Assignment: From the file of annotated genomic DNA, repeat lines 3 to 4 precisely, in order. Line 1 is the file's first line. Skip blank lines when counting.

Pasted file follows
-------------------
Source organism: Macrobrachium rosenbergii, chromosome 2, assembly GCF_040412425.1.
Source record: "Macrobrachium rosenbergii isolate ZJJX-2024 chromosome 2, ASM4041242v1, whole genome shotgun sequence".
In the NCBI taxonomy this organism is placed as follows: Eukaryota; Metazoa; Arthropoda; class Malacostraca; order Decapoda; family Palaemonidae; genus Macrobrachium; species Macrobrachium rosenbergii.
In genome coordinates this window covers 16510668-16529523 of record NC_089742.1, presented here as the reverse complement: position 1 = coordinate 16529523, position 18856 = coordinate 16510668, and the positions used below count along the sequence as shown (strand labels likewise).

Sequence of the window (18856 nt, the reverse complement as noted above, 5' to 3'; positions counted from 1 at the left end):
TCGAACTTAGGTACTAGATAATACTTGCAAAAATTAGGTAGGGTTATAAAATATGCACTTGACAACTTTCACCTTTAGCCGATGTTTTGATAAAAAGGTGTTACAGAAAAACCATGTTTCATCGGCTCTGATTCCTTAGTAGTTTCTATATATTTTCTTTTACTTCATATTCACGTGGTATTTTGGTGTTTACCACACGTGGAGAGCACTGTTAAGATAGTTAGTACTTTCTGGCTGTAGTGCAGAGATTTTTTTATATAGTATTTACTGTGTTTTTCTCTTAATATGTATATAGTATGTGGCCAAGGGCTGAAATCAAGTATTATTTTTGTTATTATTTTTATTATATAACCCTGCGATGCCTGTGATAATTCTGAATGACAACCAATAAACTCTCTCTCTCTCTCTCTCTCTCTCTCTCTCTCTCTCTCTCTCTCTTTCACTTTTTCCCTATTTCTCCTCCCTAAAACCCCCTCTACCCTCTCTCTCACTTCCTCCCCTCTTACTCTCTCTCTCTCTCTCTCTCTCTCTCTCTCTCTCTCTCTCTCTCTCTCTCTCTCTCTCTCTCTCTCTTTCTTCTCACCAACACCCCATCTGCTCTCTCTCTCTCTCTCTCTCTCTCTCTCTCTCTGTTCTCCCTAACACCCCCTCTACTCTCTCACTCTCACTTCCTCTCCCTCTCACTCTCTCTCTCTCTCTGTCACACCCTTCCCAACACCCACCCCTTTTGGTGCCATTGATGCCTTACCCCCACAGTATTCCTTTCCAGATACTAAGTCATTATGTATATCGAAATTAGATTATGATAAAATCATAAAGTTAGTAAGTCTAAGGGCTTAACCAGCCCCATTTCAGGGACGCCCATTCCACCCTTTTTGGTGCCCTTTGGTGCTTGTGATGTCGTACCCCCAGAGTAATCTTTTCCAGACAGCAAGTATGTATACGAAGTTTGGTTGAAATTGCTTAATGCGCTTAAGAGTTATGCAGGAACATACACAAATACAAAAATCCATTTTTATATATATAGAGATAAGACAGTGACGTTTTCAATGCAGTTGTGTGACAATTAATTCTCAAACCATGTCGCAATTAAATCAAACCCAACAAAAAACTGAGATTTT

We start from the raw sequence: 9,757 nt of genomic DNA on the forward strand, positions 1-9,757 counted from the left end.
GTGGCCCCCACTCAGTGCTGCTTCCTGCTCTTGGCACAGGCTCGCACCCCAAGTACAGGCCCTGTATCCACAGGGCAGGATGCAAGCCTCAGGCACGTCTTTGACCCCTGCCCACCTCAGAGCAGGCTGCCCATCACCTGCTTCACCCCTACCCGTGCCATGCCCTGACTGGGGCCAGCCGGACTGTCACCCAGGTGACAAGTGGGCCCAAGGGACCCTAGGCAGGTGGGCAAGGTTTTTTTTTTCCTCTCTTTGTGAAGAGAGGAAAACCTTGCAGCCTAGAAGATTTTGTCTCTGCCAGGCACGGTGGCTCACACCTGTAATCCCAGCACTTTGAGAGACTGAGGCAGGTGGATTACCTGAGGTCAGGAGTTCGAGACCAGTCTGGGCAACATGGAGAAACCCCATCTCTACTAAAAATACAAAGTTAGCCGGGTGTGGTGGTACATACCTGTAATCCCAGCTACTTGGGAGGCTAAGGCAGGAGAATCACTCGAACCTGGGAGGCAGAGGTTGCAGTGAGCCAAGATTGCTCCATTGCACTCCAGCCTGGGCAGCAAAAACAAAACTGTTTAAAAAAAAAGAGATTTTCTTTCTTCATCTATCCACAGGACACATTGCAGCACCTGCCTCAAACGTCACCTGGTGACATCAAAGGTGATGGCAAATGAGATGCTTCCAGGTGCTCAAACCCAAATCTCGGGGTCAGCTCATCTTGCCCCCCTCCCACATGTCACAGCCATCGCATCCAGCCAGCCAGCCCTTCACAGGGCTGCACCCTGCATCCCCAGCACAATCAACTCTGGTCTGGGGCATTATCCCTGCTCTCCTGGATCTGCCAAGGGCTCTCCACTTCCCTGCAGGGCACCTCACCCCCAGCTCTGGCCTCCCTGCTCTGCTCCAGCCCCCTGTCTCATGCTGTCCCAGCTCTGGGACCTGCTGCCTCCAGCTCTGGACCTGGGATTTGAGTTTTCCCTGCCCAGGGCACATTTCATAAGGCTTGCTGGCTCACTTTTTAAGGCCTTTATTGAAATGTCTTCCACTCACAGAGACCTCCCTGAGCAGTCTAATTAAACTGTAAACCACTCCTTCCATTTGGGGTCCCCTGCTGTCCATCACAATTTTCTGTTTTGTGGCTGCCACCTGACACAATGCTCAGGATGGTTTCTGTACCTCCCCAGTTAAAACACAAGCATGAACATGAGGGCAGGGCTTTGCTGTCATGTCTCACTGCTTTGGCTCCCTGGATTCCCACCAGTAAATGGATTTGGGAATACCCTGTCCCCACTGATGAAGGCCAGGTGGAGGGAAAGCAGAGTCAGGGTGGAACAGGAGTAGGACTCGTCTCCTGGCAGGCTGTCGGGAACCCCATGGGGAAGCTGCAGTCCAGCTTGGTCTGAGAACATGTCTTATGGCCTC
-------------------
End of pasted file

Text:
In the NCBI taxonomy this organism is placed as follows: Eukaryota; Metazoa; Arthropoda; class Malacostraca; order Decapoda; family Palaemonidae; genus Macrobrachium; species Macrobrachium rosenbergii.
In genome coordinates this window covers 16510668-16529523 of record NC_089742.1, presented here as the reverse complement: position 1 = coordinate 16529523, position 18856 = coordinate 16510668, and the positions used below count along the sequence as shown (strand labels likewise).